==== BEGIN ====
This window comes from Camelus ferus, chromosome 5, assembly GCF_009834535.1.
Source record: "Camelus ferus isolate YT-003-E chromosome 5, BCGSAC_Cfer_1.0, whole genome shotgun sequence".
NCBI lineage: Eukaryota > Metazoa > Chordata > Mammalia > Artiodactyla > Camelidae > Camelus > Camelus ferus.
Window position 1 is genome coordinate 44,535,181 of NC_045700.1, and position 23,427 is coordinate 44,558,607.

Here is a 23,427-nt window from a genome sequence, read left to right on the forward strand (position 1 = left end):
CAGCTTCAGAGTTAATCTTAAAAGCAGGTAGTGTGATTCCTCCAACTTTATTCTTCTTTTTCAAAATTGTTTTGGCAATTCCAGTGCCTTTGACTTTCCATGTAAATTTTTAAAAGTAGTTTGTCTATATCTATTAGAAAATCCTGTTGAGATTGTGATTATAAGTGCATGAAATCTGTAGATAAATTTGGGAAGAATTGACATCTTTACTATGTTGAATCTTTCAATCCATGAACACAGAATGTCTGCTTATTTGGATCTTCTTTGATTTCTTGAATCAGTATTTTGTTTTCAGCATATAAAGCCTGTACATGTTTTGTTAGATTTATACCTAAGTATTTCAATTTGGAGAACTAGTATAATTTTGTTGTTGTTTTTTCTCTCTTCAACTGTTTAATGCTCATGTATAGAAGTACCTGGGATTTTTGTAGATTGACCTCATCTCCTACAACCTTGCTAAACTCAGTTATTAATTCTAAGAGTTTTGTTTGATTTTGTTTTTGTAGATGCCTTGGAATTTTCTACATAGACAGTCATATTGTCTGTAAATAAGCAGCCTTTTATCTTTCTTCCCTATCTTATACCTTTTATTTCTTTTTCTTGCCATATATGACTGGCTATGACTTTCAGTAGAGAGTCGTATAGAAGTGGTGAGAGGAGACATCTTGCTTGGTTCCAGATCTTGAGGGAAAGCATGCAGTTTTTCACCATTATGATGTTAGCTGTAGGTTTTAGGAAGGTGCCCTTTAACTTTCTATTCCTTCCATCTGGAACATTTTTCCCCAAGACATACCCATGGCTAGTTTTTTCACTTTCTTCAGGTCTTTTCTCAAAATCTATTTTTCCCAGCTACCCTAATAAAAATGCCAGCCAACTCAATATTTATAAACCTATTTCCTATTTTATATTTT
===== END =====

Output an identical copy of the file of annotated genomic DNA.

This window comes from Camelus ferus, chromosome 5, assembly GCF_009834535.1.
Source record: "Camelus ferus isolate YT-003-E chromosome 5, BCGSAC_Cfer_1.0, whole genome shotgun sequence".
NCBI lineage: Eukaryota > Metazoa > Chordata > Mammalia > Artiodactyla > Camelidae > Camelus > Camelus ferus.
Window position 1 is genome coordinate 44,535,181 of NC_045700.1, and position 23,427 is coordinate 44,558,607.

Here is a 23,427-nt window from a genome sequence, read left to right on the forward strand (position 1 = left end):
CAGCTTCAGAGTTAATCTTAAAAGCAGGTAGTGTGATTCCTCCAACTTTATTCTTCTTTTTCAAAATTGTTTTGGCAATTCCAGTGCCTTTGACTTTCCATGTAAATTTTTAAAAGTAGTTTGTCTATATCTATTAGAAAATCCTGTTGAGATTGTGATTATAAGTGCATGAAATCTGTAGATAAATTTGGGAAGAATTGACATCTTTACTATGTTGAATCTTTCAATCCATGAACACAGAATGTCTGCTTATTTGGATCTTCTTTGATTTCTTGAATCAGTATTTTGTTTTCAGCATATAAAGCCTGTACATGTTTTGTTAGATTTATACCTAAGTATTTCAATTTGGAGAACTAGTATAATTTTGTTGTTGTTTTTTCTCTCTTCAACTGTTTAATGCTCATGTATAGAAGTACCTGGGATTTTTGTAGATTGACCTCATCTCCTACAACCTTGCTAAACTCAGTTATTAATTCTAAGAGTTTTGTTTGATTTTGTTTTTGTAGATGCCTTGGAATTTTCTACATAGACAGTCATATTGTCTGTAAATAAGCAGCCTTTTATCTTTCTTCCCTATCTTATACCTTTTATTTCTTTTTCTTGCCATATATGACTGGCTATGACTTTCAGTAGAGAGTCGTATAGAAGTGGTGAGAGGAGACATCTTGCTTGGTTCCAGATCTTGAGGGAAAGCATGCAGTTTTTCACCATTATGATGTTAGCTGTAGGTTTTAGGAAGGTGCCCTTTAACTTTCTATTCCTTCCATCTGGAACATTTTTCCCCAAGACATACCCATGGCTAGTTTTTTCACTTTCTTCAGGTCTTTTCTCAAAATCTATTTTTCCCAGCTACCCTAATAAAAATGCCAGCCAACTCAATATTTATAAACCTATTTCCTATTTTATATTTT